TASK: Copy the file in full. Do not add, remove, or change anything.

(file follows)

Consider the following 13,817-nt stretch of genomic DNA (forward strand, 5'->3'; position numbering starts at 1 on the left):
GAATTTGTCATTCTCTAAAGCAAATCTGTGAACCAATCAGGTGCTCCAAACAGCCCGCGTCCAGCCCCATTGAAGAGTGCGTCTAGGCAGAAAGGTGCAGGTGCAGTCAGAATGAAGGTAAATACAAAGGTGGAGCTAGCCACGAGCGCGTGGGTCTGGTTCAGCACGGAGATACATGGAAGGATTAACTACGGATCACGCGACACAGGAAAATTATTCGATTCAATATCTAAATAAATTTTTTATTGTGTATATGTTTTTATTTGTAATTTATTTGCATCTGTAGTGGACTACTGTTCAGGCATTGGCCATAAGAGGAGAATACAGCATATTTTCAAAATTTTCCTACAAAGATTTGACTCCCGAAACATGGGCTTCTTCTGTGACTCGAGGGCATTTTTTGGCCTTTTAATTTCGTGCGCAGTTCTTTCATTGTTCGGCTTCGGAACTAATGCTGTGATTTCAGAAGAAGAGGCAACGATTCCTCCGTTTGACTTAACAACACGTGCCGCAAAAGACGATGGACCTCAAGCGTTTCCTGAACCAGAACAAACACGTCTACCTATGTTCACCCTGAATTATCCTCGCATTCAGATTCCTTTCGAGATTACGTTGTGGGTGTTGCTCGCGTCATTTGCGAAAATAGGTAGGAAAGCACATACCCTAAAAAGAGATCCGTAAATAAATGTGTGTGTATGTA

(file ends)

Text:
Consider the following 13,817-nt stretch of genomic DNA (forward strand, 5'->3'; position numbering starts at 1 on the left):
GAATTTGTCATTCTCTAAAGCAAATCTGTGAACCAATCAGGTGCTCCAAACAGCCCGCGTCCAGCCCCATTGAAGAGTGCGTCTAGGCAGAAAGGTGCAGGTGCAGTCAGAATGAAGGTAAATACAAAGGTGGAGCTAGCCACGAGCGCGTGGGTCTGGTTCAGCACGGAGATACATGGAAGGATTAACTACGGATCACGCGACACAGGAAAATTATTCGATTCAATATCTAAATAAATTTTTTATTGTGTATATGTTTTTATTTGTAATTTATTTGCATCTGTAGTGGACTACTGTTCAGGCATTGGCCATAAGAGGAGAATACAGCATATTTTCAAAATTTTCCTACAAAGATTTGACTCCCGAAACATGGGCTTCTTCTGTGACTCGAGGGCATTTTTTGGCCTTTTAATTTCGTGCGCAGTTCTTTCATTGTTCGGCTTCGGAACTAATGCTGTGATTTCAGAAGAAGAGGCAACGATTCCTCCGTTTGACTTAACAACACGTGCCGCAAAAGACGATGGACCTCAAGCGTTTCCTGAACCAGAACAAACACGTCTACCTATGTTCACCCTGAATTATCCTCGCATTCAGATTCCTTTCGAGATTACGTTGTGGGTGTTGCTCGCGTCATTTGCGAAAATAGGTAGGAAAGCACATACCCTAAAAAGAGATCCGTAAATAAATGTGTGTGTATGTA